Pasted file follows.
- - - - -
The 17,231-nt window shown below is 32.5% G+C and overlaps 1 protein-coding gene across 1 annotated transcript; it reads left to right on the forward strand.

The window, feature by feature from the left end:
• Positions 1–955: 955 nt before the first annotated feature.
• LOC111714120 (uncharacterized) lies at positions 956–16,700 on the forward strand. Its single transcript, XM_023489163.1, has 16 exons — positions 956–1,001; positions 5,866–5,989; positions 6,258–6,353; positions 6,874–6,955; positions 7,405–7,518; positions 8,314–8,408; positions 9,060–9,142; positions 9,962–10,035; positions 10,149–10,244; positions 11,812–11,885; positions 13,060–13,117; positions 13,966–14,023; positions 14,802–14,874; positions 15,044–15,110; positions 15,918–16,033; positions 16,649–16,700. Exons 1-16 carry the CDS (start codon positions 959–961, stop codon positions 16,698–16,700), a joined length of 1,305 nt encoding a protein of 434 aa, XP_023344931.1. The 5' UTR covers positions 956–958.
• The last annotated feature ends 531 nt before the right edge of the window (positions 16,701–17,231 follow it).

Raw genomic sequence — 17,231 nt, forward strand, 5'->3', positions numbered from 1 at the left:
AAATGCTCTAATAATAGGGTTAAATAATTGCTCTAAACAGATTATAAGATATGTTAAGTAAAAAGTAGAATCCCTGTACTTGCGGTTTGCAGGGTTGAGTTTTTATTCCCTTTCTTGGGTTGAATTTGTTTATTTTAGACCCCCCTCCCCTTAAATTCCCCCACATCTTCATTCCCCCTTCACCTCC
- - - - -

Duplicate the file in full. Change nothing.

The 17,231-nt window shown below is 32.5% G+C and overlaps 1 protein-coding gene across 1 annotated transcript; it reads left to right on the forward strand.

The window, feature by feature from the left end:
• Positions 1–955: 955 nt before the first annotated feature.
• LOC111714120 (uncharacterized) lies at positions 956–16,700 on the forward strand. Its single transcript, XM_023489163.1, has 16 exons — positions 956–1,001; positions 5,866–5,989; positions 6,258–6,353; positions 6,874–6,955; positions 7,405–7,518; positions 8,314–8,408; positions 9,060–9,142; positions 9,962–10,035; positions 10,149–10,244; positions 11,812–11,885; positions 13,060–13,117; positions 13,966–14,023; positions 14,802–14,874; positions 15,044–15,110; positions 15,918–16,033; positions 16,649–16,700. Exons 1-16 carry the CDS (start codon positions 959–961, stop codon positions 16,698–16,700), a joined length of 1,305 nt encoding a protein of 434 aa, XP_023344931.1. The 5' UTR covers positions 956–958.
• The last annotated feature ends 531 nt before the right edge of the window (positions 16,701–17,231 follow it).

Raw genomic sequence — 17,231 nt, forward strand, 5'->3', positions numbered from 1 at the left:
AAATGCTCTAATAATAGGGTTAAATAATTGCTCTAAACAGATTATAAGATATGTTAAGTAAAAAGTAGAATCCCTGTACTTGCGGTTTGCAGGGTTGAGTTTTTATTCCCTTTCTTGGGTTGAATTTGTTTATTTTAGACCCCCCTCCCCTTAAATTCCCCCACATCTTCATTCCCCCTTCACCTCC